Legal Solutions | USA
The high profile news stories about Edward Snowden have brought the issue of sensitive data protection to the forefront. It was reported that Snowden had four laptop computers replete with top-secret U.S. intelligence documents. But what documents might he still have and will he use them?
From your company's perspective, can your valuable information walk out the door? Do you know where sensitive data is stored and are there controls in place to protect it? Are you prepared to answer the following questions to prevent your data from making the front page news?
From the C-Suite perspective, we have put together a listing of five questions related to risk items to consider in protecting your valuable information:
Where is sensitive data stored?
A risk map pertaining to which servers, file shares, databases, etc. that contain sensitive information aids the general counsel when an event occurs. If the risk assessment determines that sensitive information is stored in one place, then the company should consider compartmentalizing certain data through-out the company.
Who has access to sensitive information?
Performing regular reviews of permission access allows the company to manage risk. Additionally, questions can be asked of employees that have accessed restricted areas. Lastly, IT personnel should have their own logins and not a generic administrative account.
Does our company have data security policies and does it monitor compliance?
Policies should be living documents and reviewed at regular intervals. In the case of an event, HR Policies provide the company protection ranging from confidentiality to nondisclosure and non-solicitation agreements. Lastly, background checks of employees are crucial.
When an event occurs, will we have adequate evidence to understand what happened?
When an event occurs, digital footprints are the best source of evidence to determine what was taken. Hence, having logs that go back 12 months is key, from the network logs, database logs, weblogs, etc. The more logging of events, the more information the company will have to understand what has occurred. From a physical security standpoint, badge swipes, cameras, and other data devices provide more data points.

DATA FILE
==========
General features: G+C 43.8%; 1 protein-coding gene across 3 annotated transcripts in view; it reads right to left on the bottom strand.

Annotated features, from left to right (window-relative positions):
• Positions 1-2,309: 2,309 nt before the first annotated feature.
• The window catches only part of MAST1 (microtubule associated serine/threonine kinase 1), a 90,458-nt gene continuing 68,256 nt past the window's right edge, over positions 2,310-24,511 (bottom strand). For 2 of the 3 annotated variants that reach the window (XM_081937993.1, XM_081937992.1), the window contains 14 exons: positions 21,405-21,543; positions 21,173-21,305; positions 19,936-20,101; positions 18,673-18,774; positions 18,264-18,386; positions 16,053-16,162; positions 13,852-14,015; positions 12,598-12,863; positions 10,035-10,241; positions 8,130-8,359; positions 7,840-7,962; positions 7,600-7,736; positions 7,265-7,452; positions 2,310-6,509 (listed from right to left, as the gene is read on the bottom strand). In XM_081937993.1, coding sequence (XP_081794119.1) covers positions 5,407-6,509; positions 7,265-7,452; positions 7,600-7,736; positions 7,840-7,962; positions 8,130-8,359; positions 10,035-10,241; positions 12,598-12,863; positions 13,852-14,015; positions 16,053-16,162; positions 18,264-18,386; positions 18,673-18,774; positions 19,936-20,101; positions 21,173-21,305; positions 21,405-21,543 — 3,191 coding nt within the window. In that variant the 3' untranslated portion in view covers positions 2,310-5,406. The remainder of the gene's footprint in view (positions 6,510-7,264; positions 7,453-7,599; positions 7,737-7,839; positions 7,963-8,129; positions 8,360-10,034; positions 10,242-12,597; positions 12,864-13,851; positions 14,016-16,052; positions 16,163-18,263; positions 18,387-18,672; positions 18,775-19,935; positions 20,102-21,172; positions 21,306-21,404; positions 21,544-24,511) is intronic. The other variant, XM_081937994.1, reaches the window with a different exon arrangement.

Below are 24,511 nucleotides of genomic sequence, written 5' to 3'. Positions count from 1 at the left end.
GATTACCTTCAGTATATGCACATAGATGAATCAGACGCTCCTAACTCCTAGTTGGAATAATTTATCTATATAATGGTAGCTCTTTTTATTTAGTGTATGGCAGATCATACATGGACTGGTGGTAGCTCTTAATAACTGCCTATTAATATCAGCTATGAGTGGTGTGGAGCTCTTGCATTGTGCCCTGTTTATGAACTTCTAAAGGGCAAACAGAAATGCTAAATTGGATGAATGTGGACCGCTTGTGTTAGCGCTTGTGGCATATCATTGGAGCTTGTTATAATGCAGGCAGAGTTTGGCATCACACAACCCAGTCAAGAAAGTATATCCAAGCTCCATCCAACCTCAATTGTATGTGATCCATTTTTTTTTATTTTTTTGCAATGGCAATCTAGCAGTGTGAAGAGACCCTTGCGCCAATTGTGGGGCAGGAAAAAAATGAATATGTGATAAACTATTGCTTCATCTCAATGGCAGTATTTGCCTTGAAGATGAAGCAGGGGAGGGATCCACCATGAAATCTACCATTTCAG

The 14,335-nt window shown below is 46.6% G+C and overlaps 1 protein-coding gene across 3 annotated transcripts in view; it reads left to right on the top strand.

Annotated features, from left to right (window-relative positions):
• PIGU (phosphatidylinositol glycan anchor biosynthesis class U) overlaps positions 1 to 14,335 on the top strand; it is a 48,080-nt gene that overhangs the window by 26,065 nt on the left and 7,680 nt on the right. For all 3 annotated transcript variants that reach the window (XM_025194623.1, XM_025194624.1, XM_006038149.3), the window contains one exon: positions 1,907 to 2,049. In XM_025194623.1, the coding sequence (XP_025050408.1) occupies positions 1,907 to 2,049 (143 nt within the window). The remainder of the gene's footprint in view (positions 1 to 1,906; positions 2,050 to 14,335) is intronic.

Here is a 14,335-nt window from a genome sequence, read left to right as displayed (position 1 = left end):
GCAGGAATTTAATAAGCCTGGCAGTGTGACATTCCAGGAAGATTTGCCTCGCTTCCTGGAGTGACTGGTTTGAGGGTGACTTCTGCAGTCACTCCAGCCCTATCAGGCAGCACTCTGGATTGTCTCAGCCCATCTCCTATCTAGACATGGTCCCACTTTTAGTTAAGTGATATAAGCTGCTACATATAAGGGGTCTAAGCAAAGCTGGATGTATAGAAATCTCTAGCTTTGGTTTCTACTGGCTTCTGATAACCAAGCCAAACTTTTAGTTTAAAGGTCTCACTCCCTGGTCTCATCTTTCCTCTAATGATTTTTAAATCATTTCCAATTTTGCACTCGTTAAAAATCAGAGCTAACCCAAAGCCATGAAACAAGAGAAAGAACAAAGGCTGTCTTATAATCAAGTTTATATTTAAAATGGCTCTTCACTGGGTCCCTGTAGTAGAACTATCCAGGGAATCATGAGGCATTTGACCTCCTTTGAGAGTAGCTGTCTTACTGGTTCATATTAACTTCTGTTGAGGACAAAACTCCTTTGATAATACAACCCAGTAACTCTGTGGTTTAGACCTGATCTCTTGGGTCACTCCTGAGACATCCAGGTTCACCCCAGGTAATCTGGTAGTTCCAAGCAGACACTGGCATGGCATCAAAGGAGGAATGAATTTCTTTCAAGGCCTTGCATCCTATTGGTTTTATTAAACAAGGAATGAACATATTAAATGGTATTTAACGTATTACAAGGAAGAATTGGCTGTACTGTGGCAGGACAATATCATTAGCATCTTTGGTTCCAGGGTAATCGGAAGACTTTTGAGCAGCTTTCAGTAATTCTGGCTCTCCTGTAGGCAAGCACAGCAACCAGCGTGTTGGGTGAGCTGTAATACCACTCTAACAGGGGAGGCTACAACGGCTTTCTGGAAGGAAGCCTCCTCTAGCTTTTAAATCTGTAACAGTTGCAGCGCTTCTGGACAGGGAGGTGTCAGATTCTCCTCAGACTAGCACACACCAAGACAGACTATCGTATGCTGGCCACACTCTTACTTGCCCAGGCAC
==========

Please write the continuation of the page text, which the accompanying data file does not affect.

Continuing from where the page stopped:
Have we trained our employees on the policies in place?
Employees are the greatest asset as well as a potential liability. Employee training should be at least twice a year with case studies used. Have a dialogue with employees about using the hot line if they notice suspicious activity or unusual behavior.
To prepare for an event, companies can run mock scenarios with a team of employees and outside professionals that will help them get ready. By running these scenarios, companies can review the five steps above and make enhancements to each step as needed.
Government electronic surveillance and its impact on your organization's privacy and data security commitments
Corporate Counsel Connect, October 2013
Edward Snowden's NSA surveillance revelations and their impact on your organization
Corporate Counsel Connect, August 2013
Cyber-insurance: An important tool to protect information technology investments
Corporate Counsel Connect, April 2013
Bill Hardin was a Director in the Disputes and Investigations practice at Navigant. He has advised audit committees, boards, counsel, and management in numerous matters ranging from forensic accounting to turnaround management. He has performed many data incident response and theft of trade secret engagements. Bill is a CPA/CFF, CFE, PMP, and has an MBA from the University of Chicago Booth School of Business. He is a frequent speaker on financial and litigation risks. He serves on the board of directors for Illinois Legal Aid OnLine and acts on behalf of the Turnaround Management Association to provide pro-bono services to financially distressed clients.